Archive for the ‘U2’ Category

Yeah, still haven’t gotten the new U2 album.  One day, when we arrive in our new, as of now unknown, destination.  The new single is Magnificent.  I haven’t listened to it very much.  It is different from Get On Your Boots.  The lyrics are more overtly spiritual, however. It is a song of devotion, the mark that “love” leaves.  Bono seems nearly a Calvinist.

I found it an odd choice for a second single- but I’ve never been a multi-million album seller, or their manager.  I lack ‘pop’ sensibilities, so I  would prefer a more straight-forward hard rock song.  It has a less edgy sound.

And here is a live version from London.

Jars of Clay has also released a new record, which is on my “wish list” as well, The Long Fall Back to Earth.  It follows Good Monsters which is one of their best (with Jars of Clay and If I Left the Zoo), which I enjoyed on the way home from a preaching engagement.  Here they are talking about the new album:

Sadly, I missed their show at the House of Blues this weekend.  I very much wanted to be there.  Maybe next time.

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Window in the Skies is becoming one of my favorite U2 songs.  I don’t own the CD single.  But it pops up periodically on my Slacker Radio stations.  While working on other matters, the words seep into my soul.  That’s is what is getting to me.  Other songs of theirs are much better musically.  But the lyrics remind me of the hope I have.

The shackles are undone
The bullets quit the gun
The heat that’s in the sun
Will keep us when it’s done
The rule has been disproved
The stone, it has been moved
The grave is now a grove
All debts are removed

Bono rehearses the Gospel- Christ’s work for us.  Because of the empty tomb, our debts have been removed if we trust in Him.  We have freedom, the shackles of guilt, fear, shame and condemnation are done.

But Bono does not remain stuck in the vertical.  He brings this grace into our horizontal relationship.

Love makes strange enemies
Makes love where love may please
The soul and its striptease
Hate brought to its knees
The sky over our head
We can reach it from our bed
If you let me in your heart
And out of my head

The redemption purchased by Christ means the end of hate in those hearts captured by love.  Bono takes the voice of a man wanting to see reconciliation, admitting his failings.

Oh, can’t you see what love has done
What it’s doing to me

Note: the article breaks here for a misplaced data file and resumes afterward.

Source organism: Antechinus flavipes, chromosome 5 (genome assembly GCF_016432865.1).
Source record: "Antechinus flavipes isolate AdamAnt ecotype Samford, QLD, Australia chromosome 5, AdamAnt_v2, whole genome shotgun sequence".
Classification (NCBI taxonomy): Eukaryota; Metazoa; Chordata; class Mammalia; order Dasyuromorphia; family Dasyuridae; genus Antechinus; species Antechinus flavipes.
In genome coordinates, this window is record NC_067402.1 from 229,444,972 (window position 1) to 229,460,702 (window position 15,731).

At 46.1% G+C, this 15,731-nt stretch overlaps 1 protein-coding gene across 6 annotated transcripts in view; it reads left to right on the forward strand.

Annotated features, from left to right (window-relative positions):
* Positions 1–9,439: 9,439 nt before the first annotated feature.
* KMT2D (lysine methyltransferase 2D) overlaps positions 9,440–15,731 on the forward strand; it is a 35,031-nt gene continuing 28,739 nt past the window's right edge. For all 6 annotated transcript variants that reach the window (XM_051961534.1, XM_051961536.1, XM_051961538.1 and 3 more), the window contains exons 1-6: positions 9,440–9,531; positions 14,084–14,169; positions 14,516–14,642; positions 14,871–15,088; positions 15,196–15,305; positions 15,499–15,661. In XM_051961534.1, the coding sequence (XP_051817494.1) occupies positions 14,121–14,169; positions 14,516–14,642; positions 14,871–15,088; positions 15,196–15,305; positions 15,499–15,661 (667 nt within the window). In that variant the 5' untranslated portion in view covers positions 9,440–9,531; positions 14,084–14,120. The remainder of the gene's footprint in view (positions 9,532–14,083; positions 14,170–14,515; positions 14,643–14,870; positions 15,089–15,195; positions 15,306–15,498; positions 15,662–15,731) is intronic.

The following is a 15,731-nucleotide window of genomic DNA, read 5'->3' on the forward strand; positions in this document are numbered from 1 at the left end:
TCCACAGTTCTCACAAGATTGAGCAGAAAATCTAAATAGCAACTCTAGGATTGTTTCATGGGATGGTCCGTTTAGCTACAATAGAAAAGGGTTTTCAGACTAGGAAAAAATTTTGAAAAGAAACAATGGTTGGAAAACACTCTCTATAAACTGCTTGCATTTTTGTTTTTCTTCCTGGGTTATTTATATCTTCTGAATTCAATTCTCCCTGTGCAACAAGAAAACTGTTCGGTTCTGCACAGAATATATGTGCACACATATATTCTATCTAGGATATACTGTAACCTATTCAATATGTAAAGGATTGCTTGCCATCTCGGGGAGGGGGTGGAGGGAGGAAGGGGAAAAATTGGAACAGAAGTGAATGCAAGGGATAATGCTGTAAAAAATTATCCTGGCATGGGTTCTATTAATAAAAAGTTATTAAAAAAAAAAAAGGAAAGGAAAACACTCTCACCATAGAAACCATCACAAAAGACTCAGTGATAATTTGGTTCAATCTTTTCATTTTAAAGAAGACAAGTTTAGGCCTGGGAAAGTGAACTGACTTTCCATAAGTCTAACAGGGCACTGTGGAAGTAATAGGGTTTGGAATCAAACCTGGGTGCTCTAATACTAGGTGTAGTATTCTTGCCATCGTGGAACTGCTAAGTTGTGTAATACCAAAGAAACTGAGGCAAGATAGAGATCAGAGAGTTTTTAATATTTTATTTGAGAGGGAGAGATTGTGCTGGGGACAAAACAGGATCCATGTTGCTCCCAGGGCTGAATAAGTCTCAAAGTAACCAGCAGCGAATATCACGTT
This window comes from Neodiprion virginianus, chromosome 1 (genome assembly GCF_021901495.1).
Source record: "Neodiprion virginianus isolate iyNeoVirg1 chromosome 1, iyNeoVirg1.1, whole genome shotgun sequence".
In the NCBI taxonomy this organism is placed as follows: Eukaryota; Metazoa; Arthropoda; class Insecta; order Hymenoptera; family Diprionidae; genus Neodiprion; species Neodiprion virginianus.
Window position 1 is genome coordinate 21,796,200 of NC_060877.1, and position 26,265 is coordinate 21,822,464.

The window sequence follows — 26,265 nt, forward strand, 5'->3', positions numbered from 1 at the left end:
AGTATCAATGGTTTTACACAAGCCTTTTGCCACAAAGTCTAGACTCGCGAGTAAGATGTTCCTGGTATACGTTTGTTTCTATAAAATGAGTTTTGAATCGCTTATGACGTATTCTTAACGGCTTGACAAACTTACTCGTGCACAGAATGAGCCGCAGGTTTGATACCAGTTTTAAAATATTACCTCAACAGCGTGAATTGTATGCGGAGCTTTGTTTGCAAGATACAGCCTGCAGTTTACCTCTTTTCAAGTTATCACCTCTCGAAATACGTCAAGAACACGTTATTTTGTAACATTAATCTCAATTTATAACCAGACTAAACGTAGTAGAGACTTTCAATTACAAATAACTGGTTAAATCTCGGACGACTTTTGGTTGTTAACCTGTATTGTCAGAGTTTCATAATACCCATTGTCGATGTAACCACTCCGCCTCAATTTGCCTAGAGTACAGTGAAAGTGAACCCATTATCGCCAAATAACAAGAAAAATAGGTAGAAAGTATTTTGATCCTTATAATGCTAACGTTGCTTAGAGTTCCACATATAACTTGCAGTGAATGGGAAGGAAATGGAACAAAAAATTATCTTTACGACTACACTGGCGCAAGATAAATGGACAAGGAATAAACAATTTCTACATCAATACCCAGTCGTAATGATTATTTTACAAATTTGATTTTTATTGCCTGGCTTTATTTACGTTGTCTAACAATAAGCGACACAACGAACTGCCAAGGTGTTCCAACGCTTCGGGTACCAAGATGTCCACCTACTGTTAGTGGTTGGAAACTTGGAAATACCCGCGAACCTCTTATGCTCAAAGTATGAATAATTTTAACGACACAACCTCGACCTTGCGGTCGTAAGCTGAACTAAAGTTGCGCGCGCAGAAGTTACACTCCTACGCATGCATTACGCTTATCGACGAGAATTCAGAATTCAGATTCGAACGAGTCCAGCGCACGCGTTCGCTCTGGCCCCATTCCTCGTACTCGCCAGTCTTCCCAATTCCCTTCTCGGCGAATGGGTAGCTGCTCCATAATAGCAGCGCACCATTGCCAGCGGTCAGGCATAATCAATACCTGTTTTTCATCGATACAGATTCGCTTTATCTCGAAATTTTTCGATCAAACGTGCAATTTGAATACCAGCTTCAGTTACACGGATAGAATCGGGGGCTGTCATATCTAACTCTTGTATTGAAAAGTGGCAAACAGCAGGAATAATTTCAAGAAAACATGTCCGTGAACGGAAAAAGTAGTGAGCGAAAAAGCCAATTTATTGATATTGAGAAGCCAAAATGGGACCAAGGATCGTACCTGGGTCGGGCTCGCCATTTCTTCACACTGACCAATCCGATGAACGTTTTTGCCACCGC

Oh, can’t you see what love has done
I know I hurt you and I made you cry
Oh, can’t you see what love has done
Did everything but murder you and I
Oh, can’t you see what love has done
But love left a window in the skies

This love (not that we loved God, but that He loved us and gave His Son as an atoning sacrifice- 1 John) is changing the man in the song.  He wants his lover see what love in doing in him.  He hurt her, nearly killing their relationship.  He wants to experience with her what he has experienced with God. 

I particularly like that line: love left a window in the skies.  God left a testimony of His love.  Faith opens the window that grace may blow like a breeze into this world and remove that funk that comes from a sealed home.  The time has come to air things out- repair & refresh the relationship with grace.

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U2 Album in the Can

@U2 reports that producer Daniel Lanois told Le Journal de Montreal that U2 has finished recording their newest album.

“It’s going to be different in several ways, but I think it’s similar from one point of view, namely that it’s going to push the known limits in the sound arena, the way Achtung Baby did in the past.”

This is what U2 does to keep it fresh, reinventing themselves.  It sounds like the Edge has been playing with some new toys.  Great guitar is always a plus for me.  I will probably be plunking down my cash shortly after this one is released.

If you haven’t been over there, here are some of the songs mentioned, though the ones near the end of the list are less likely to appear on this album.

  • The Cedars of Lebanon – Daniel Lanois revealed this track in an interview with the Montreal magazine, Voir. He said the song was inspired by Jimi Hendrix.
  • Moment of Surrender – Brian Eno reportedly told fans about this song outside Hanover Quay studios in early June, 2008. Eno called it “the best thing” he’s recorded with U2.
  • For Your Love – a song title seen on the band’s white board, as described in this article from the Fez recording sessions
  • One Bird – a song title seen on the band’s white board, as described in this article from the Fez recording sessions